Posted on: November 14, 2014
Last winter, significant roof collapses in New Jersey served as a reminder to reassess roofing conditions in cold, wet seasons. Learn what signs to look for, what damage can occur, and how to prevent winter from costing severe damage to your home or business.
Typically flat roofs are most vulnerable to snow damage, because they easily accumulate heavy snow that causes strain. When the weight of snow becomes too much, the roof is compromised. Slanted roofs are not exempt from snow damage, but flat roofs should be especially monitored and evaluated on a regular basis.
MarketWatch.com’s Personal Finance Editor Amy Hoak researched winter roofing damage and talked with industry professionals who projected roof repair costs to fall between $200-$1,000. Yet scheduling repairs is a significant savings compared to a total roof replacement. The lesson: prevention and maintenance are key.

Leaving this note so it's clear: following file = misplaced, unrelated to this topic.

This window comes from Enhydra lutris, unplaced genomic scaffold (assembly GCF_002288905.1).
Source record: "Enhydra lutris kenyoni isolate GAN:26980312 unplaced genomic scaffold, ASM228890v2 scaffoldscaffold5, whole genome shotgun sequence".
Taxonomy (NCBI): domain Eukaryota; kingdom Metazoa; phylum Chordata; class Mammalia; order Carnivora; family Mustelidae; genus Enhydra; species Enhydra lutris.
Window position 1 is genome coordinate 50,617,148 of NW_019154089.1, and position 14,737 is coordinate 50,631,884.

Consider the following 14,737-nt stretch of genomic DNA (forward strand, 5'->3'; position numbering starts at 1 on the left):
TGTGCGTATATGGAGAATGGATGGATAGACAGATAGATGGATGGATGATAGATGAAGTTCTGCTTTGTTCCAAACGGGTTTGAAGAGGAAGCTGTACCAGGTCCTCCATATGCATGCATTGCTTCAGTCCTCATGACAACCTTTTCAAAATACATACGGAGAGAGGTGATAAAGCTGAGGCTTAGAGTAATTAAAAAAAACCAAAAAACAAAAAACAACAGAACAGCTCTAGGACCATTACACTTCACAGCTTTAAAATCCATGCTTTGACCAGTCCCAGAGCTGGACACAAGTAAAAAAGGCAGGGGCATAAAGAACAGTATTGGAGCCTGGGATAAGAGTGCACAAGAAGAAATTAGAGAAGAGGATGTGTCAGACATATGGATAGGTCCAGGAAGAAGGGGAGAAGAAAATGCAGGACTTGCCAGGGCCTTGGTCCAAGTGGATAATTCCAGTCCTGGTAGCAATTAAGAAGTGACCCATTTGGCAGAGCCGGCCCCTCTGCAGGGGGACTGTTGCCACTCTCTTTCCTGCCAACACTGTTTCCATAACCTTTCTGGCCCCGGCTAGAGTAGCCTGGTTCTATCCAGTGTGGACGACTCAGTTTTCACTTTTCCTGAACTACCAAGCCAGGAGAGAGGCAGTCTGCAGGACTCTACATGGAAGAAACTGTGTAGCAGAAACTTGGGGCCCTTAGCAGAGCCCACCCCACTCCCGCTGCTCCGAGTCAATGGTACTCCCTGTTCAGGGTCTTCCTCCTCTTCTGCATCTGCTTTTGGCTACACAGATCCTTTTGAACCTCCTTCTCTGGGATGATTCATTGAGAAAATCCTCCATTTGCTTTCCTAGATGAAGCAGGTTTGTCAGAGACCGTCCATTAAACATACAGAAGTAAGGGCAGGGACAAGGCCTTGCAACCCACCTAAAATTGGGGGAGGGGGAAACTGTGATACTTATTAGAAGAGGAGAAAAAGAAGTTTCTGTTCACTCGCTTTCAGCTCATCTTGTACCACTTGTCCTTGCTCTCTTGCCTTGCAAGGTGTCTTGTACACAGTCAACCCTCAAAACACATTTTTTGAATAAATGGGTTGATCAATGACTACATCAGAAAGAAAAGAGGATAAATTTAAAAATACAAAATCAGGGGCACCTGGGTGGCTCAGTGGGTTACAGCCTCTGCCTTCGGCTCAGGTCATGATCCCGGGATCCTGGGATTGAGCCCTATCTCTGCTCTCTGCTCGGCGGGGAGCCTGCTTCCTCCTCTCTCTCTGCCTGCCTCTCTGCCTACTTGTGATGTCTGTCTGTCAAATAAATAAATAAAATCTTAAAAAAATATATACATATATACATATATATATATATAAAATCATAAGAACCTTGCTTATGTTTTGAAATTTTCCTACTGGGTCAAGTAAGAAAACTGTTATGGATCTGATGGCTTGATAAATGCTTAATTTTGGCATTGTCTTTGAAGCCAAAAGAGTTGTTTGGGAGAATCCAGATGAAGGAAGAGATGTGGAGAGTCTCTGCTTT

The picturesque icicles that hang from eaves are actually a roofing red flag. They can signal that an ice dam has built, according to building products company CertainTeed. Ice dams, house heat, and cold temperatures create a vicious cycle of “freeze and thaw,” where snow turns to water, then back to ice, which builds up on the edge of the roof and blocks water from flowing off. Water buildup can then enter the house via the roof.
Prevent winter damage rather than rebounding from it later. Use this checklist to winterize your roof and prepare for this winter and future seasons.
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(Photo by Suat Eman via FreeDigitalPhotos.net)